Persistence is a word that can sum up a trait I have had since I was a baby.  I look back over the years in everything from showing jumping horses, racing snowmobiles, stock cars, and business and if there is one trait that stands out it is my persistence.  Who would think that you could win horse shows in the open jumper division with a Saddlebred horse, or win a championship racing a 73’ Chevy Caprice?  Some of these early accomplishments set a tone where if I believe something would work even though it wasn’t mainstream with enough persistence victory was obtainable.

The same level of persistence was employed when I started as an independent owner-operator in the year 1996. Oddly enough I had never driven for a trucking company before starting my own trucking business. All of my trucking experience up to that point had been with private carriers. As I sought out advice from people who were already in the industry I found myself disagreeing with the direction they were sending me. I was constantly pushed towards the idea of needing big horsepower, spread axle trailer, use a load board, and a myriad of other ideas that would have made my operation less efficient. 

I still remember hearing from many of my friends in the industry that I was going to be sorry I settled on a brand new 1996 Freightliner FLD 120 70” mid roof with a Detroit 12.7, 350/400hp, 1450 FPT, series 60 engine, Rockwell 9 speed transmission with 3.73 rear axle ratio.  The fact of the matter was it took me a while to find this truck without ordering it. I still remember how happy I was upon finding this truck as part of a fleet order.  After selling nearly everything I owned I took possession of my Freightliner. Many of my peers kept telling me I needed to have the engine turned up to a higher rating yet I always made it to my destination on time while burning less fuel than these same people did accomplishing the same task.  The last area to take note of my truck was for the most part only in the shop for routine service intervals with very little downtime for repairs compared to my peer’s hotrod trucks.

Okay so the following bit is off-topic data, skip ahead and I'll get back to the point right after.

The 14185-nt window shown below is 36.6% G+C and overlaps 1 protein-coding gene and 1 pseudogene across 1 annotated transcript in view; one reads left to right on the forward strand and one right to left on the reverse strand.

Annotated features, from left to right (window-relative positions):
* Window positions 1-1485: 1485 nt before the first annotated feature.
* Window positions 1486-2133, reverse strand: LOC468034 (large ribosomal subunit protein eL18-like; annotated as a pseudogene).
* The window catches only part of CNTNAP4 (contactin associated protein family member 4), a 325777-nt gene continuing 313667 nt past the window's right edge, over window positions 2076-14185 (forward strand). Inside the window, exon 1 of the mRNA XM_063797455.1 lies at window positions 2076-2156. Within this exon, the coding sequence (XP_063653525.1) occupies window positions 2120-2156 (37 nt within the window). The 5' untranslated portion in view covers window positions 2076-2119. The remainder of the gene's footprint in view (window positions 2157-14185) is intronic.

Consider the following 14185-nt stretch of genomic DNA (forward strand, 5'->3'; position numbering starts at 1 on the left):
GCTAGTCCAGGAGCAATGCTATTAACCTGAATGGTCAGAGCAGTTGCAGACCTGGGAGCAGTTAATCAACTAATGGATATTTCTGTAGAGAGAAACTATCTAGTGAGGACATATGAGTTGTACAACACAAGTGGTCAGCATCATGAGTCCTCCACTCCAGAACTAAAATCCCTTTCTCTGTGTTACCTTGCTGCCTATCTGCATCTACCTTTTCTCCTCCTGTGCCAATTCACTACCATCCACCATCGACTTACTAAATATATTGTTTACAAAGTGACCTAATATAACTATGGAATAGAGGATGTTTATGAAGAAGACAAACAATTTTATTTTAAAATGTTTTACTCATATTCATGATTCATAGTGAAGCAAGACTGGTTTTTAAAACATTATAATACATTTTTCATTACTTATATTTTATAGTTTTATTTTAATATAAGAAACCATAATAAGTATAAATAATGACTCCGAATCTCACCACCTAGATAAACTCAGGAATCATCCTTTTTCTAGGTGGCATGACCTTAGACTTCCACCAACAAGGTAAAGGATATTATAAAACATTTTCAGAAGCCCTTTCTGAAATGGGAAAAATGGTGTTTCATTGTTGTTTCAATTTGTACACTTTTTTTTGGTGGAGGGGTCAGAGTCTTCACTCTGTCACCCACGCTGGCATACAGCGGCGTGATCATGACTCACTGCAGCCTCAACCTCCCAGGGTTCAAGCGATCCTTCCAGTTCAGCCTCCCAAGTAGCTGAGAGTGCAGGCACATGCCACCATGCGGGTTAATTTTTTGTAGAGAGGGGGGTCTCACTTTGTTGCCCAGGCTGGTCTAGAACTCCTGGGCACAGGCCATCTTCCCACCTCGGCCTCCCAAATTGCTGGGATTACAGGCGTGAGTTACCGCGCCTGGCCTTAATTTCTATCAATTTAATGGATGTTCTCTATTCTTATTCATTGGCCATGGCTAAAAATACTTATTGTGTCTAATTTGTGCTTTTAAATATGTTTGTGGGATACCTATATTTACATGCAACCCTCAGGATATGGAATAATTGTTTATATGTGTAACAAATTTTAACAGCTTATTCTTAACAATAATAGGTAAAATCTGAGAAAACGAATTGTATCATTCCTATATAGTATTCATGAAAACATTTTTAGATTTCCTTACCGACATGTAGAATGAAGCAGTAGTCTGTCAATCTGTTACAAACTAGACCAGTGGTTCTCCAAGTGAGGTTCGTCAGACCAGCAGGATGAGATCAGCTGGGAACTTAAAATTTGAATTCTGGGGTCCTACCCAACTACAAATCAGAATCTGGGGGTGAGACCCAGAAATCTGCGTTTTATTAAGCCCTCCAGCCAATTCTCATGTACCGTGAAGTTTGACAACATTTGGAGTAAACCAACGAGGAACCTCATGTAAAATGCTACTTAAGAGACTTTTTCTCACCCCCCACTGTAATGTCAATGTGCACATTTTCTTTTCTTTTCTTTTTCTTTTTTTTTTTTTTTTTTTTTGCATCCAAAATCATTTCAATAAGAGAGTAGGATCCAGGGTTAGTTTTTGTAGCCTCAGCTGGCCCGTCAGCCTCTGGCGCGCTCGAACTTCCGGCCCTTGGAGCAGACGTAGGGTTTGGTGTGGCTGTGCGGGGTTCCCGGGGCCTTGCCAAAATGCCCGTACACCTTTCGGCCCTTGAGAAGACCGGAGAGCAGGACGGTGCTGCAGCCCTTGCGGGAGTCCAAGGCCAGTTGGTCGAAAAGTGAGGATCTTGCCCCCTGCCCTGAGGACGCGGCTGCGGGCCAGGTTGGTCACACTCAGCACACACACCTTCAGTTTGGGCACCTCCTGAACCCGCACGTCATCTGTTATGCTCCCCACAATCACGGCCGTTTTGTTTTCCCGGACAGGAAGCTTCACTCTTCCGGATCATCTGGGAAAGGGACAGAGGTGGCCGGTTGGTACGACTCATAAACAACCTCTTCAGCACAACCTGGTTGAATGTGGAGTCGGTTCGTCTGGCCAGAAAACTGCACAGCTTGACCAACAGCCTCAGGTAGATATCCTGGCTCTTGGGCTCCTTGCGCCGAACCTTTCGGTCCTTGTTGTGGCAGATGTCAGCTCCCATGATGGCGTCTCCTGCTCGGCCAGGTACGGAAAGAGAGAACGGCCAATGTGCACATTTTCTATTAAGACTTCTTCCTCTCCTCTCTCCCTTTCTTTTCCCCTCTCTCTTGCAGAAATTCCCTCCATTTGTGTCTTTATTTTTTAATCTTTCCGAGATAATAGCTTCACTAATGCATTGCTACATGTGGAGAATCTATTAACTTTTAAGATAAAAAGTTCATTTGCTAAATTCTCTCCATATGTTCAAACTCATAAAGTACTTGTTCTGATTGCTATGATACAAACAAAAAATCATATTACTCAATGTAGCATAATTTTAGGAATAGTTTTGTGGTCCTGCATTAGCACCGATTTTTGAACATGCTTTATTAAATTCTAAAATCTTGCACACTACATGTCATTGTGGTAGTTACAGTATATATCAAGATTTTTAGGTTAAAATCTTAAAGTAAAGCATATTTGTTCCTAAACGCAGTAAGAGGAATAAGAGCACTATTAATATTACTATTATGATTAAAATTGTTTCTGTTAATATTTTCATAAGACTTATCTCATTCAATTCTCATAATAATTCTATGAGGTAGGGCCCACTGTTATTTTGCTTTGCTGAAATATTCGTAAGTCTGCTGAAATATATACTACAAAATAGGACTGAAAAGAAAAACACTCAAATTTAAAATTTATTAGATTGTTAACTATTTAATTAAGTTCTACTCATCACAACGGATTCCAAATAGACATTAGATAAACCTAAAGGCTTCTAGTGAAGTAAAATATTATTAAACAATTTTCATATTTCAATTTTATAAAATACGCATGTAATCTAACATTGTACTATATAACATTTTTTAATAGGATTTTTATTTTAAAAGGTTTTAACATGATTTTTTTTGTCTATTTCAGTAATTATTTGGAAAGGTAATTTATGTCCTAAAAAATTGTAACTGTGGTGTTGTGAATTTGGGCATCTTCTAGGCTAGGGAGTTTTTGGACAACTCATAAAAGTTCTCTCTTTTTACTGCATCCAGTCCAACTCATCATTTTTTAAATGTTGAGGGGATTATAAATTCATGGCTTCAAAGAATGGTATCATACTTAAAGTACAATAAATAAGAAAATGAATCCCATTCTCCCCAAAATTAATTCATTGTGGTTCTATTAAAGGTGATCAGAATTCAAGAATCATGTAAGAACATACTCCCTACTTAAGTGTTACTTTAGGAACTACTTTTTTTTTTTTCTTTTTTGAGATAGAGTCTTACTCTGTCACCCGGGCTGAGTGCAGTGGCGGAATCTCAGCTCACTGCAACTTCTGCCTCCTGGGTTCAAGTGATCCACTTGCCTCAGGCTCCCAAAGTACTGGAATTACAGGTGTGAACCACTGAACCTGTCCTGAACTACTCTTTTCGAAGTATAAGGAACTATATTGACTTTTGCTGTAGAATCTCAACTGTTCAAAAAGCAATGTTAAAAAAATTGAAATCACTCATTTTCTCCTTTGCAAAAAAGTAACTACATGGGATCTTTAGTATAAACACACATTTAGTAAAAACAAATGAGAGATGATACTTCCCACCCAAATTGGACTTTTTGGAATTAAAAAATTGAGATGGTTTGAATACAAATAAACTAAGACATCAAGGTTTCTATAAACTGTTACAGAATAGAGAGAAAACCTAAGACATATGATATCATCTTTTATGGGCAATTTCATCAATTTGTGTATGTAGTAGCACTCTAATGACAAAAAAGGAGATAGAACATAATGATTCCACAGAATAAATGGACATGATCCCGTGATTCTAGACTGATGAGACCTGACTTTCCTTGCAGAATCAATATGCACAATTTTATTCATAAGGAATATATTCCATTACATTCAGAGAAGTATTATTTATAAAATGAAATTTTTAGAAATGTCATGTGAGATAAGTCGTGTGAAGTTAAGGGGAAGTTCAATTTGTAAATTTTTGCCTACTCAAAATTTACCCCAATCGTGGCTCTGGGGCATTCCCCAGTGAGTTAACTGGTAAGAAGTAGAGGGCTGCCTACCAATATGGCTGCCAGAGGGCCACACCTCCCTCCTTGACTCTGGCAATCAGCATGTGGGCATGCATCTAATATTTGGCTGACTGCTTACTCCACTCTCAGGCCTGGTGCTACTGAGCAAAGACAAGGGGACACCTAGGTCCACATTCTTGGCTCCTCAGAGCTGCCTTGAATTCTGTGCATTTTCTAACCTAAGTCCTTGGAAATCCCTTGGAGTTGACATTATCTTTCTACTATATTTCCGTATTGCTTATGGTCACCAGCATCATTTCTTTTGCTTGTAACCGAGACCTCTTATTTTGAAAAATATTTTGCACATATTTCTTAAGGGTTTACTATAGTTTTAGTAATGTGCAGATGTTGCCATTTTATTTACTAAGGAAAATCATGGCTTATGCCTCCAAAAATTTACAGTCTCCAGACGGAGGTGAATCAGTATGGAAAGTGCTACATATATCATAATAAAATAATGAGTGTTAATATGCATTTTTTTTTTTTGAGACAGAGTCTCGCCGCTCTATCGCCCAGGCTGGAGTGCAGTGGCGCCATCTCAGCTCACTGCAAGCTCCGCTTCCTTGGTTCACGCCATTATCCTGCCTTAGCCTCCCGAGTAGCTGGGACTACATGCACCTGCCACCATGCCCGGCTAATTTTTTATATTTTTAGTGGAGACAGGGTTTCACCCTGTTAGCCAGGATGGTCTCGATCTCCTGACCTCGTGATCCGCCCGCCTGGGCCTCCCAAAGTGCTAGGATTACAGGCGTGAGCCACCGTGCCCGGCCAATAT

The other area my peers told me would not work was to have my own customers and concentrate on servicing a few cities. All of my contemporaries in the business told me I would need to use brokers and be able to run anywhere in the United States and some of them threw Canada into the mix as well. I believed that my idea of only serving a few cities would allow me to create relationships with customers directly and eliminate my need for a broker to find my loads. I am not going to say that some of the early times of Albert Transport that I did not have doubts that these other people were correct, however, thru perseverance and dedication my theories on how to conduct my business proved out to be correct.

Everybody has their character traits which can prove beneficial and I know perseverance is not the only way to be successful.  However, this is one of my core strengths so I use it to the best benefit possible. Currently, I am using a great deal of perseverance in my goals of obtaining double-digit fuel economy averages cruising at speeds greater than 70 mph.  Still to this date that goal has proven elusive as I have stayed at this average 9.454. But I am not giving up and I will persevere till the goal has been met.

So as Frank Sinatra sang “I did it my way”.


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Henry Albert

Henry Albert is the owner of Albert Transport, Inc., based in Statesville, NC. Before participating in the "Slice of Life" program, Albert drove a 2001 Freightliner Century Class S/T™, and will use his Cascadia for general freight and a dry van trailer. Albert, who has been a trucker since 1983, was recognized by Overdrive as its 2007 Trucker of the Year.

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